•Initiate a movement that will encourage and facilitate university students majoring in ICT subjects to contribute their knowledge, skills, and time to teach ICT courses at Indonesia’s rural high schools
April 30, 2013
The Internet Society is soliciting nominations of qualified candidates for the 2013 Jonathan B. Postel Service Award by 31 May. This annual award is presented to an individual or organization that has made outstanding contributions in service to the data communications community. The award, which includes a presentation crystal and a USD 20,000 prize, is scheduled to be presented during the 87th Internet Engineering Task Force (IETF) meeting in Berlin, Germany, 28 July – 2 August.
Deadline for nominations is 31 May, 2013.
Award Nomination Procedures
February 14, 2013
[Washington, D.C. and Geneva, Switzerland – 14 February 2013] – Internet Society President and Chief Executive Officer Lynn St. Amour today announced that she will leave the Internet Society in February 2014 at the conclusion of her contract. St. Amour joined the Internet Society in 1998 as Executive Director of its Europe, Middle East, and Africa division. She became Executive Director and Chief Operating Officer in 1999 and was appointed President and CEO in March of 2001.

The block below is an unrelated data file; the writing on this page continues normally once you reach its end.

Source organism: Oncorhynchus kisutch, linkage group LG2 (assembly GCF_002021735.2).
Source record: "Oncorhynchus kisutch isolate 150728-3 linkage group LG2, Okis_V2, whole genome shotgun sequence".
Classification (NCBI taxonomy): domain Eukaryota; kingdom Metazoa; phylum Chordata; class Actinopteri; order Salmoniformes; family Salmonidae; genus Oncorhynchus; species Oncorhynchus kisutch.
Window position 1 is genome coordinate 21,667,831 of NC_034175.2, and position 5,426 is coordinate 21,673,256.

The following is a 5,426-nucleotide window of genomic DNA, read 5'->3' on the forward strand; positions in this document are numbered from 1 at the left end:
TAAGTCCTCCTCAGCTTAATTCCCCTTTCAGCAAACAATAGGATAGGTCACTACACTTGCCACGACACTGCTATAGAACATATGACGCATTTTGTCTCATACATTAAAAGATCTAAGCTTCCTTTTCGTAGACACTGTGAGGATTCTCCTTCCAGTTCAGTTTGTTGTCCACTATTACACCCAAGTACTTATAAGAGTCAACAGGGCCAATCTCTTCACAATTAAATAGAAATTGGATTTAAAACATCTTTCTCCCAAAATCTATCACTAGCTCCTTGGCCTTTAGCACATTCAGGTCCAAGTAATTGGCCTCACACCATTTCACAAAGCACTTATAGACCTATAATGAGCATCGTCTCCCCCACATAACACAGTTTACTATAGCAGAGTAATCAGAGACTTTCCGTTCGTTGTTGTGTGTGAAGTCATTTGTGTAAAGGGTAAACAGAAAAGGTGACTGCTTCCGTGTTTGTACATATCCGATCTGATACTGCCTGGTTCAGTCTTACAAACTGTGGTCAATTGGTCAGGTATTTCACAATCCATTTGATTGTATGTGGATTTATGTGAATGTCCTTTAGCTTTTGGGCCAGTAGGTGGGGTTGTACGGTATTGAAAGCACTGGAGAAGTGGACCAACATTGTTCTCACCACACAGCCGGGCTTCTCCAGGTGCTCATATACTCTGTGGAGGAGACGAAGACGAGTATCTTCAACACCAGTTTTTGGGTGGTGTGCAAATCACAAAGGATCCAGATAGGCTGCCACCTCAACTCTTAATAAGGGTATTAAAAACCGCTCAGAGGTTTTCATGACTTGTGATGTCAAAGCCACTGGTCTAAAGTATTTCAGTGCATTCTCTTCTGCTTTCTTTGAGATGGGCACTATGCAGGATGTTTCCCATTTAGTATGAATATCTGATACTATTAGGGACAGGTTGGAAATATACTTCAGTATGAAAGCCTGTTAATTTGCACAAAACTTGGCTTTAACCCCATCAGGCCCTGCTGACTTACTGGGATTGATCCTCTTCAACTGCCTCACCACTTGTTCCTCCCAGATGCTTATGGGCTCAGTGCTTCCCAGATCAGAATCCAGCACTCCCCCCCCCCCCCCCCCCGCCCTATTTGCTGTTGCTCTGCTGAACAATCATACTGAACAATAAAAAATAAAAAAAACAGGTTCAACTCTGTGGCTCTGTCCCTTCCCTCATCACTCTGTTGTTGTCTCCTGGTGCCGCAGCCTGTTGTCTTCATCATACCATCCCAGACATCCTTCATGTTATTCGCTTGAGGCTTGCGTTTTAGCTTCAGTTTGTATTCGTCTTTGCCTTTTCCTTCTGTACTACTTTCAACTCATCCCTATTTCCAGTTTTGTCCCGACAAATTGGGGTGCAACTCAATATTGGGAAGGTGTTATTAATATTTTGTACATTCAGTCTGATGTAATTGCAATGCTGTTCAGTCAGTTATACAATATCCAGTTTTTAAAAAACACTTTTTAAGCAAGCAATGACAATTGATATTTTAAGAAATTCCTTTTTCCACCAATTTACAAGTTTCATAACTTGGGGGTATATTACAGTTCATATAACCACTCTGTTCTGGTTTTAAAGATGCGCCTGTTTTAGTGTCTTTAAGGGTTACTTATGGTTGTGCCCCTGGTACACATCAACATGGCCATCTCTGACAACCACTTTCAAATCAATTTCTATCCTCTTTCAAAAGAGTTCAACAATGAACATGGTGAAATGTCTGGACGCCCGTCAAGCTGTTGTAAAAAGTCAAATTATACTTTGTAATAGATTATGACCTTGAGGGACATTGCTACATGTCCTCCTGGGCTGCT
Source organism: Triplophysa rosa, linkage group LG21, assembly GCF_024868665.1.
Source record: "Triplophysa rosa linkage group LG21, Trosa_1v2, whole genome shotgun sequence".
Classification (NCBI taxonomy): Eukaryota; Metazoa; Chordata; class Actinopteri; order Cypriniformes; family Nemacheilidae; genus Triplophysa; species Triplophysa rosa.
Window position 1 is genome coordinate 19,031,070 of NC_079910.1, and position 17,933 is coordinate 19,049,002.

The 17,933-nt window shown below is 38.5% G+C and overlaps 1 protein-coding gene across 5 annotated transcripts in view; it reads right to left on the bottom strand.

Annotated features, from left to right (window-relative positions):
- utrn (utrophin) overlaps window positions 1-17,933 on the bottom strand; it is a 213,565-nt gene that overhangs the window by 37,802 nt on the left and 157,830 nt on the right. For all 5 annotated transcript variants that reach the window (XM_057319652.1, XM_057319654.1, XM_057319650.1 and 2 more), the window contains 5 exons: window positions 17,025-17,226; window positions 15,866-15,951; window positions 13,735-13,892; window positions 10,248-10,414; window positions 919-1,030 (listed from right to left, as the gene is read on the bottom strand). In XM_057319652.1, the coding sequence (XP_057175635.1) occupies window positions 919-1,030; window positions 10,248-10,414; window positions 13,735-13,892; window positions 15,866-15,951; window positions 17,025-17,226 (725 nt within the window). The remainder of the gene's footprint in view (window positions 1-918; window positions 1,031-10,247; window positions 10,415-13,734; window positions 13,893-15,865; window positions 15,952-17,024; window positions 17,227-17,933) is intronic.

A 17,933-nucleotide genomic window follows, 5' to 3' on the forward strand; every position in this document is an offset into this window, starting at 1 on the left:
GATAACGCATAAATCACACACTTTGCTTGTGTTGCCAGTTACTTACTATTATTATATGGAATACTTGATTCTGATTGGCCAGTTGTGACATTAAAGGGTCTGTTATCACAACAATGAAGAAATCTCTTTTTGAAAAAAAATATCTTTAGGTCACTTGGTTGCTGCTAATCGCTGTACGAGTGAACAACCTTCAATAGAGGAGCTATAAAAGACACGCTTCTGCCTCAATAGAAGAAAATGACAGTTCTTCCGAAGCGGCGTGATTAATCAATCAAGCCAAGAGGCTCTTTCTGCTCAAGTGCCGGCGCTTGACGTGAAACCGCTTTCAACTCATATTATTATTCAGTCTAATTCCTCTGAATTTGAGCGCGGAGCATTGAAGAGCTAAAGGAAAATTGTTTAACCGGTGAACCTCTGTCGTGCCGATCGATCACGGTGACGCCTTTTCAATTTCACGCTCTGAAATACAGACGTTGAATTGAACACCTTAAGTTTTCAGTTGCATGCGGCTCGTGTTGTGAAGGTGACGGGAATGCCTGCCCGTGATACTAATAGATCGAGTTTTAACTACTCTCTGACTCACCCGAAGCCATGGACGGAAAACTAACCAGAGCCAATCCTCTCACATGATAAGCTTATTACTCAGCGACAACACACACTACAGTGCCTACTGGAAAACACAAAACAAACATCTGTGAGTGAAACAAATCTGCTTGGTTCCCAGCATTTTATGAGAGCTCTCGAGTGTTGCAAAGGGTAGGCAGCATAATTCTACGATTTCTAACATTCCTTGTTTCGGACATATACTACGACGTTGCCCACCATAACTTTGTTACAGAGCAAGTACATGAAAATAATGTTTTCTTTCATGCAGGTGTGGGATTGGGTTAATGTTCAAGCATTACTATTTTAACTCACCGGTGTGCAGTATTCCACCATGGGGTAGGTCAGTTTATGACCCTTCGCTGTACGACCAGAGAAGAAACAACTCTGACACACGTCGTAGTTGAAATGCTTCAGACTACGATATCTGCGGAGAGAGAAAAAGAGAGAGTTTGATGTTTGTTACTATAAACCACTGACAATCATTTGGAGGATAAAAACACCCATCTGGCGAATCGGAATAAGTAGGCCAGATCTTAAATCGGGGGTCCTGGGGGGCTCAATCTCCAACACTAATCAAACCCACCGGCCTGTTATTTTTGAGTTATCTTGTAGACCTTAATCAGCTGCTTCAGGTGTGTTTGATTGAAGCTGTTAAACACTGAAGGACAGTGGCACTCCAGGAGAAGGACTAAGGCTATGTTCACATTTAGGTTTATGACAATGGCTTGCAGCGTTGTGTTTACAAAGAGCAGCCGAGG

January 2, 2013
Dear Friends and Colleagues,
It has been an exciting year! Thanks to our Members, Chapters, Board, Staff and partners – past and present – we commemorated twenty (20) years of fruitful collaboration and advocacy in support of an “Internet for everyone.” The anniversary was marked by numerous celebrations, and a Global INET in Geneva, Switzerland, where we also launched the Internet Hall of Fame.
In 2012, with your help, we took on many of the most important issues facing the Internet – all across the globe. We had an impact on many critical policy decisions; we promoted and supported vital technical standards, launched valuable new programs, welcomed many new members, and hosted a broad global array of policy, education, and development programs.
We continued to advocate tirelessly for the Internet’s growth and open evolution, and we promoted multi-stakeholder dialogue and action on many matters related to the Internet. A recent example was the U.N. World Conference on International Telecommunications (WCIT) in Dubai, where ISOC staff and members played a critical role. This was a collaborative, multi-stakeholder effort across the global Internet community, and it is clear that going forward, the challenges confronting the Internet will need even greater collaboration and multi-stakeholder support.
As we leave 2012 and look forward to 2013, I’d like to offer my heartfelt thanks for all you do to advance the Internet and for all you do to support our wonderful Mission. The Internet is a critical enabler of human empowerment, social development, and economic growth, and it enhances our quality of life. We look forward to working with all of you to build on the significant momentum achieved to-date; clearly there are many areas that will need our attention and support over the coming year.